Summer is over, and fall is here. I hope you had a great summer doing the things you love to do and recharging for the final months of 2023. Coming back to our basic principles is so important, and grounding ourselves helps so much to move forward.
To be an accomplished dentist requires many skills—clinical, business, and interpersonal—that all have to blend and balance together.
We all have to work smart. That means not repeating unnecessary steps because time is your most valuable asset. Delegating tasks doesn’t mean giving up responsibility; it means doing what is necessary to get the job done right. If you have to do things over, you are losing money—so you want to get the job done right the first time. Thinking on what outcome you want before you start will really help.
Many people will work six days a week, 10 hours a day, and have little to show for it—and why is that? Have you ever really looked at how you work in your dental office? I would go into an office to help someone and watch them change 10 burs to do a crown prep and they would ask me “Why is this taking so long?” My surgical mentor, Dr. Earl Slusky, would say, “Pick up your handpiece and put it down when finished.”
He was not saying be reckless; he was saying be efficient. The “60-second crown prep” isn’t about being fast; it’s about being productive. A simple question: do you use sharp dental burs that are new? Another question might be: do you move clockwise or counterclockwise when preparing a crown?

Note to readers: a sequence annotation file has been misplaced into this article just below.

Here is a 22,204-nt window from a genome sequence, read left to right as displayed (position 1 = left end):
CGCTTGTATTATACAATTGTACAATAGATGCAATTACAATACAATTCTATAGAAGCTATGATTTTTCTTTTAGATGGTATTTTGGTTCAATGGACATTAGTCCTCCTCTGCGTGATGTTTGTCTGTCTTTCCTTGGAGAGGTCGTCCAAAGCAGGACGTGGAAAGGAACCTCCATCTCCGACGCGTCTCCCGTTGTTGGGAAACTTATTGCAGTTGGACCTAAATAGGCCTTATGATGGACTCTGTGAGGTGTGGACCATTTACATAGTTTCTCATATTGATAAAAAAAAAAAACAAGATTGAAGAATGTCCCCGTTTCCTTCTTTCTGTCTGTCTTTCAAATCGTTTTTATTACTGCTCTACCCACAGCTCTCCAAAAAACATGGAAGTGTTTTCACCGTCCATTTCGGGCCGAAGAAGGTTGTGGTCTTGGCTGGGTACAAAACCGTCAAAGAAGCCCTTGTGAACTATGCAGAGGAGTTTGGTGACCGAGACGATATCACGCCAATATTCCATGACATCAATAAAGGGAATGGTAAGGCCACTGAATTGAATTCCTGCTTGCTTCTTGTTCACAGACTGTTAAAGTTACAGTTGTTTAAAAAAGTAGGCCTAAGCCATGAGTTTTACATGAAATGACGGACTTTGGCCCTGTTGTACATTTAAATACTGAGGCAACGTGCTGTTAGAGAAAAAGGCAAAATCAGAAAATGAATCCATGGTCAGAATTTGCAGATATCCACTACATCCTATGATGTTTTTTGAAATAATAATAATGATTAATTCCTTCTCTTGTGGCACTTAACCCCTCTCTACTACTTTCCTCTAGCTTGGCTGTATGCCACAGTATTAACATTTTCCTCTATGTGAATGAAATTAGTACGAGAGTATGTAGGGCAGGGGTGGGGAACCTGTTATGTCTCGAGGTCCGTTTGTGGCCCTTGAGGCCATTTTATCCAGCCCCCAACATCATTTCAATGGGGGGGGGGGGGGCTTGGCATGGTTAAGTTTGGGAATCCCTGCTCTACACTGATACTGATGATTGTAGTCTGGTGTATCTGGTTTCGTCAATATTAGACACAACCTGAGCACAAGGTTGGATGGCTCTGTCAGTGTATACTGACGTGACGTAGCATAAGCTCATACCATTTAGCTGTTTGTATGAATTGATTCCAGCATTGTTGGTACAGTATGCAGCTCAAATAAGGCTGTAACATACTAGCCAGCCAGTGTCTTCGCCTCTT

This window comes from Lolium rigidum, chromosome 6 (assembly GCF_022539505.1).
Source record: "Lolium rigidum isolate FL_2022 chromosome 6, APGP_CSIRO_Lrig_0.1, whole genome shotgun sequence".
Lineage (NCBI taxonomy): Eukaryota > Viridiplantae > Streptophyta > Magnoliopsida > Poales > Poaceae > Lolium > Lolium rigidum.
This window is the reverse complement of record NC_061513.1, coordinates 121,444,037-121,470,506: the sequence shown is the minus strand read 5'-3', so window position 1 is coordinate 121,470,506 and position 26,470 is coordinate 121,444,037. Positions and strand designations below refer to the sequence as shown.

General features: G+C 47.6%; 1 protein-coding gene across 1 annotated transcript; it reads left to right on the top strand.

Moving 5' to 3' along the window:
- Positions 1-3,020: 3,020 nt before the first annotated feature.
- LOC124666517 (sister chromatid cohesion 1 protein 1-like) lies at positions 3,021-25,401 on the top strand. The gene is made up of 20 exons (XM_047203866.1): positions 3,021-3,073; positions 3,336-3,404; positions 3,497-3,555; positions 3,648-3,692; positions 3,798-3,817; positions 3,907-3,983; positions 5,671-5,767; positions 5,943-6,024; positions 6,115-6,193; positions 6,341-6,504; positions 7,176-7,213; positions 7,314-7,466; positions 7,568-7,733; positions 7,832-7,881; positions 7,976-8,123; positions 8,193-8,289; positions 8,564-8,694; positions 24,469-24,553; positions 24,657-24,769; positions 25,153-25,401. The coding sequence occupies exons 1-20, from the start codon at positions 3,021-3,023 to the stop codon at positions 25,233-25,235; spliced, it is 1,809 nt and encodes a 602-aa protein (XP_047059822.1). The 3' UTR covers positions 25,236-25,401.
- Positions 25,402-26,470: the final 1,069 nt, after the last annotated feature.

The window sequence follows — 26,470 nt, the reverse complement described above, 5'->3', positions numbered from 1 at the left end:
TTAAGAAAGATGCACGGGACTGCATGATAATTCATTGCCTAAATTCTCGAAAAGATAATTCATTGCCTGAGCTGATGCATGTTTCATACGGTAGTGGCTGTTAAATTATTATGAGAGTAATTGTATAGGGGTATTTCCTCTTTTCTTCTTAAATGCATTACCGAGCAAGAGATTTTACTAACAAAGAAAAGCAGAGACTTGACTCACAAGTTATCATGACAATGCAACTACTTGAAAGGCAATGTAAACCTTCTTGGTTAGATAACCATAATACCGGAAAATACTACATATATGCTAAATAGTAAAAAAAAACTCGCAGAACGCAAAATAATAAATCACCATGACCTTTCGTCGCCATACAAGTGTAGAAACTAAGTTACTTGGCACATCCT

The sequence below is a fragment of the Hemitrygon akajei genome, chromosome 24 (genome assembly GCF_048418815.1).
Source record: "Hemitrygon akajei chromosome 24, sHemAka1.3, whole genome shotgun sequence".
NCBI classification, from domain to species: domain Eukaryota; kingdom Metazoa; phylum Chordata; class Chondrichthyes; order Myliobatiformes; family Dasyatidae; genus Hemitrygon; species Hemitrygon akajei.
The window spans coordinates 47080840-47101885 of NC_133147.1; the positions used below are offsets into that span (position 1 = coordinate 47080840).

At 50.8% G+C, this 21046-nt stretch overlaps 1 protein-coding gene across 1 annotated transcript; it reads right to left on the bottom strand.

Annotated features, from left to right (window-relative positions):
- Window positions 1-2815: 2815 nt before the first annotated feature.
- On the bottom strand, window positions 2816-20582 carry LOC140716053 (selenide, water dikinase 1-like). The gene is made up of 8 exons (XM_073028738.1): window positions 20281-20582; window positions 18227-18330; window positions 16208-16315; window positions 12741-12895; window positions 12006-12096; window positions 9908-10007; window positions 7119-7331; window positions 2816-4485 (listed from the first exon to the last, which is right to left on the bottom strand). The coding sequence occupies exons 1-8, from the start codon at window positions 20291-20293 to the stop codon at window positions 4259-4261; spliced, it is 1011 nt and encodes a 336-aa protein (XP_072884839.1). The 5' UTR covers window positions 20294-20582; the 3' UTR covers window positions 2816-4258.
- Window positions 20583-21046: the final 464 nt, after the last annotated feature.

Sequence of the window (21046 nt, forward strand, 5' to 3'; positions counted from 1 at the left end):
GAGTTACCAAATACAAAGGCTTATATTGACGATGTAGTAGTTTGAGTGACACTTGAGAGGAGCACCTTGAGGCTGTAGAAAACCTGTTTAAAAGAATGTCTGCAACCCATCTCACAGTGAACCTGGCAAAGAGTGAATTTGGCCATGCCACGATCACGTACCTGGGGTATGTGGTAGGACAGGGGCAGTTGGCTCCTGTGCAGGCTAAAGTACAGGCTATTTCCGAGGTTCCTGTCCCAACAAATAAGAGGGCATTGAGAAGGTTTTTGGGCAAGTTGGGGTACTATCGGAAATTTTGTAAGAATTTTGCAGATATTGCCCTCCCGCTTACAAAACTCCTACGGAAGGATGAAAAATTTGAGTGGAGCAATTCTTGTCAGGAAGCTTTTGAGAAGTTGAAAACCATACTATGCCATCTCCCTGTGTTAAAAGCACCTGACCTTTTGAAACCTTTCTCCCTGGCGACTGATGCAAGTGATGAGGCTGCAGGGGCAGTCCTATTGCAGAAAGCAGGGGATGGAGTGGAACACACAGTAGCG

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To illustrate more efficient processes, here’s a hypothetical crown prep: after you’ve greeted your patient and have agreed on treatment, can you get that patient comfortably numb on the first attempt or do you have to numb again? When you return after the hygiene exam, has the counter model been taken or scanned and do you have what you need to make your temporary?
You can prepare the crown and take your impression because you managed the tissue using a simple method for blood control, and while the impression is setting, you can do something else as simple as writing your clinical notes. Making your temp should take only minutes if you have a preoperative impression and are using a fast-setting temporary material. You can take the shade before the tooth dries out before you start anything, and the materials you use to control the bleeding act as your bite registration.
When cementing your temp, use a cement that will hold the temp crown; we don’t want the patient to have to return for a recement of the temp. We all know how to do this—we just have to keep productivity top of mind.
Give back to achieve balance
Are you volunteering in your community? Giving back is a wonderful way to spend time with your spouse and teach valuable lessons to your children. There are so many ways to do this through community groups, places of worship, sports leagues, and more.
Many dental professionals will say that they work so hard at the office, they have little time for other things. This is wrong, and I learned it the hard way. I thought if I worked 24/7, everything would be great with my family. But my family needed me to be present in their lives. We all know this, and we have to do it.
Your practice is about integrity and honesty along with hard work, being patient centered, and offering great service. Being available and nice goes a long way, but such dedication also means dedication to yourself and your family.
Balancing art, science, and business isn’t always easy. But if you work productively and with a great team, you can achieve that balance.
Editor's note: This article appeared in the October 2023 print edition of Dental Economics magazine. Dentists in North America are eligible for a complimentary print subscription. Sign up here.